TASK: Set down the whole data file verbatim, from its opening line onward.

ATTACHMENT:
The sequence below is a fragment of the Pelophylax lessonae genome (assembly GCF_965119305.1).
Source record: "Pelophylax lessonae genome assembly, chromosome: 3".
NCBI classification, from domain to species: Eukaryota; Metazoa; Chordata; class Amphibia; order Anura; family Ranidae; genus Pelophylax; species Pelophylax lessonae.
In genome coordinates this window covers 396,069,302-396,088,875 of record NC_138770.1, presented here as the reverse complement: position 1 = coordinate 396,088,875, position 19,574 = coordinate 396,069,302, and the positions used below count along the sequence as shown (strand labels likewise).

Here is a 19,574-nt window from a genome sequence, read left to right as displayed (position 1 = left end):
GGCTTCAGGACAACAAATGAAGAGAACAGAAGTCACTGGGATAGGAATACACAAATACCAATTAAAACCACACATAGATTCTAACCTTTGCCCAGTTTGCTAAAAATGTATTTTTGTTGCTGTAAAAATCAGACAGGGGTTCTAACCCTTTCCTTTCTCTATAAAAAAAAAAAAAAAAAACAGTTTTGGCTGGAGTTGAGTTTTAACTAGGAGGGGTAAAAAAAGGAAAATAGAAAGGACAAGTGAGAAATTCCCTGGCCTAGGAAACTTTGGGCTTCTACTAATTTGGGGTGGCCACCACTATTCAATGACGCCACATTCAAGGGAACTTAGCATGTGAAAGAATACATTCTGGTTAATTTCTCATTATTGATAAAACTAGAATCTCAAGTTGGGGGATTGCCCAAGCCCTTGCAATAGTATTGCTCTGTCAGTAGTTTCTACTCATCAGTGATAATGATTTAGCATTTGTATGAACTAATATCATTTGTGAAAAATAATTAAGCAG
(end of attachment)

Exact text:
The sequence below is a fragment of the Pelophylax lessonae genome (assembly GCF_965119305.1).
Source record: "Pelophylax lessonae genome assembly, chromosome: 3".
NCBI classification, from domain to species: Eukaryota; Metazoa; Chordata; class Amphibia; order Anura; family Ranidae; genus Pelophylax; species Pelophylax lessonae.
In genome coordinates this window covers 396,069,302-396,088,875 of record NC_138770.1, presented here as the reverse complement: position 1 = coordinate 396,088,875, position 19,574 = coordinate 396,069,302, and the positions used below count along the sequence as shown (strand labels likewise).

Here is a 19,574-nt window from a genome sequence, read left to right as displayed (position 1 = left end):
GGCTTCAGGACAACAAATGAAGAGAACAGAAGTCACTGGGATAGGAATACACAAATACCAATTAAAACCACACATAGATTCTAACCTTTGCCCAGTTTGCTAAAAATGTATTTTTGTTGCTGTAAAAATCAGACAGGGGTTCTAACCCTTTCCTTTCTCTATAAAAAAAAAAAAAAAAAACAGTTTTGGCTGGAGTTGAGTTTTAACTAGGAGGGGTAAAAAAAGGAAAATAGAAAGGACAAGTGAGAAATTCCCTGGCCTAGGAAACTTTGGGCTTCTACTAATTTGGGGTGGCCACCACTATTCAATGACGCCACATTCAAGGGAACTTAGCATGTGAAAGAATACATTCTGGTTAATTTCTCATTATTGATAAAACTAGAATCTCAAGTTGGGGGATTGCCCAAGCCCTTGCAATAGTATTGCTCTGTCAGTAGTTTCTACTCATCAGTGATAATGATTTAGCATTTGTATGAACTAATATCATTTGTGAAAAATAATTAAGCAG